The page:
8 Principals, 17 years and thousands of students


Mrs. Bright at work.
Mrs. Bright at work. Photo Susan Scandiffio.

Bright. From Hebrew, “the one who is loved.” From Merriam-Webster: smart, brilliant, radiant, upbeat, cheerful, clever, shrewd, encouraging, distinguished, celebrated, wonderful, artistic.

Never has a name been so fitting.

After 17 years of committed service to the St. Anselm School as head secretary, Mrs. Bright will be retiring on January 31st, 2019.

Colette Bright – the Duchess, Mary Poppins, a second mum. A woman of many names has been the loving guardian of thousands of children, the sounding board for parents and staff, the paramedic for recess injuries, and the cherished and beloved core of the school.

Originally from England, Bright trained and worked as a legal secretary in London before settling in Toronto and taking a job with a downtown law firm. After being an at-home mum, Bright brought her skills to St. Anselm School in 2002.

This shining light has worked with eight principals and numerous staff, many of whom have moved on from the school but remained close friends. Bright notes that she has watched several of the staff on their own journeys from first-time educators, to married life, to parenthood, and beyond.

Her primary role at the school has been as a diligent head secretary, but she has shared many other talents with the community. Bright has taught recorder lessons to the students for the past five years, played guitar at school masses, displayed her dance skills on multicultural nights, and brought joy to the students with her creatively-crafted Halloween costumes over the years.

Always dressed professionally and impeccably, Bright is often seen with her Union Jack mug of tea. Seventeen years’ worth of students have had the privilege of receiving stickers when bringing attendance records to her office, boxes of Smarties on their birthdays, ice packs and Bandaids, words of encouragement, sympathy, and hugs from this petite mix of Mary Poppins and governess Maria.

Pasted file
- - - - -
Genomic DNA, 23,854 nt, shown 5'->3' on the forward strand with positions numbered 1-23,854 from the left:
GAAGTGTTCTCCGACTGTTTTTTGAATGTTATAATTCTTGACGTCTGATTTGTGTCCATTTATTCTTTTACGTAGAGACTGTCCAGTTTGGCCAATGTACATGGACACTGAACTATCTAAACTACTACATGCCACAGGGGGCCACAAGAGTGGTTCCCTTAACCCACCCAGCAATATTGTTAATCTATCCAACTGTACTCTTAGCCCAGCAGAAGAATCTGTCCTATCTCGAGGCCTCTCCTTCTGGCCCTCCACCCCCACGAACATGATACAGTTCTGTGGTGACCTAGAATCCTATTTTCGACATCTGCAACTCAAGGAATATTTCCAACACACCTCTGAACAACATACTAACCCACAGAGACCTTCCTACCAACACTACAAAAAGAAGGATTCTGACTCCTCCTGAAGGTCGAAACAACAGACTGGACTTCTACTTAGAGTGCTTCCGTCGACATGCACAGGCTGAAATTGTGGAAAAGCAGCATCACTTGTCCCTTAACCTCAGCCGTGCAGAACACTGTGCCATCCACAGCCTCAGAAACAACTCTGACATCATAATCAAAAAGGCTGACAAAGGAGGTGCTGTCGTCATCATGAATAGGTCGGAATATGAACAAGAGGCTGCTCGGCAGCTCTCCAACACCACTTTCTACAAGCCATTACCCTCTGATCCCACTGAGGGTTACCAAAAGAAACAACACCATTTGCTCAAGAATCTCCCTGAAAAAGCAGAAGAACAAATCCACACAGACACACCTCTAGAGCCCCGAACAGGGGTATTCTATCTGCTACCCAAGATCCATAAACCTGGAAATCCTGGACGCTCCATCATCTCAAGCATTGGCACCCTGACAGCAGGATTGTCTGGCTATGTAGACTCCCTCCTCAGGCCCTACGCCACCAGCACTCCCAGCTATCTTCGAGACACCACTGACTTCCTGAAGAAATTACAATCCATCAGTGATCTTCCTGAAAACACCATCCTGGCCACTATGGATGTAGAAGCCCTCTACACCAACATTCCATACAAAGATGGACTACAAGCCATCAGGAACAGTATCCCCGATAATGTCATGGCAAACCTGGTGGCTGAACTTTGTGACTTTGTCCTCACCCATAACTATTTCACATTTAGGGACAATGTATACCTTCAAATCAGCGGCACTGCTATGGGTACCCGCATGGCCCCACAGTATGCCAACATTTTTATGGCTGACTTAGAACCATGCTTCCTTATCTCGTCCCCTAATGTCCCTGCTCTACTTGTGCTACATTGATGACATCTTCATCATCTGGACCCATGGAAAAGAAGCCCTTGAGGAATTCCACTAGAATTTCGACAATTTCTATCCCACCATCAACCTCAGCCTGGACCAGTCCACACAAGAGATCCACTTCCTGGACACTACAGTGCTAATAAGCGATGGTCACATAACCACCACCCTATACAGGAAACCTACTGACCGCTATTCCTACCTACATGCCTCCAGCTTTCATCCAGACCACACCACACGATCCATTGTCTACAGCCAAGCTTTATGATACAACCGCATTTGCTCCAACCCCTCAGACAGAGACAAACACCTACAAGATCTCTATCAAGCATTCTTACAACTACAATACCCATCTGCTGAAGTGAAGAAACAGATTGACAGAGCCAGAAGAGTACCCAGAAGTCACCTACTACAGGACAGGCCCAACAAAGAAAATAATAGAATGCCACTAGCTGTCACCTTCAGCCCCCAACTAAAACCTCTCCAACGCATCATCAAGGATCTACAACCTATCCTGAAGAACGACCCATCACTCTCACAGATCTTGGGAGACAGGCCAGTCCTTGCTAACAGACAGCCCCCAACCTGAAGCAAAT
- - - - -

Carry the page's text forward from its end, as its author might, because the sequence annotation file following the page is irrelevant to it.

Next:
And the love goes both ways.

As former student Aidan Ross comments, “When I think of Mrs. Bright, I think of her unwavering kindness and selflessness, I think of all the times she would drop everything she was doing to take care of a sick student, and I think of all the times she cheered me up after falling during recess. Every time I go back to St. Anselm to visit, Mrs. Bright is always the first and last stop I make.”

Abby Love, also a St. A’s grad, notes that, “signing up for lunch ‘office duty’ in the older grades was a popular activity because it gave us the opportunity (even just for an hour) to attempt at Mrs. Bright’s definition of secretary: paramedic of ice-bags, ruler of late-slips and attendance, master of creativity, teacher of kindness – a role that had little to do with an office hour, and everything to do with the woman who ran the office.”

Known for her vast and impressive festive displays of singing snowmen and other characters at Christmas, and her ability to distract students while removing splinters, Bright says that “every child has something to offer,” and that working with them daily is something she will definitely miss. She also notes that she has enjoyed working with school parents and that St. A’s is a “truly special place.”

What’s next for Mrs. Bright? She has plans to cycle in Europe and Australia in the next year with her husband, and to take in her beloved game of tennis at both Wimbledon and the Australian Open. She also plans to golf and meet other fitness targets.

Current principal Donato Di Paolo comments that “we will all miss her tremendously, however there will always be a place for Mrs. Bright at St. Anselm School.”

And thankfully, Bright won’t be gone for good. She intends to return as a frequent volunteer to help out in the office, in classrooms, and with the recorder club.

But perhaps after her plans to spend the first day of retirement in her pyjamas on the couch with a book.

A well-deserved day, fit for a queen.

About Susan Scandiffio 158 Articles
Susan Scandiffio was born in Scotland and raised in Toronto. While she holds a master’s degree in history, her main passion (besides her wonderful family) is sports. Susan can often be found at the A.C.C. or in a Leaside arena or playing field, scoping out stories for Leaside Life.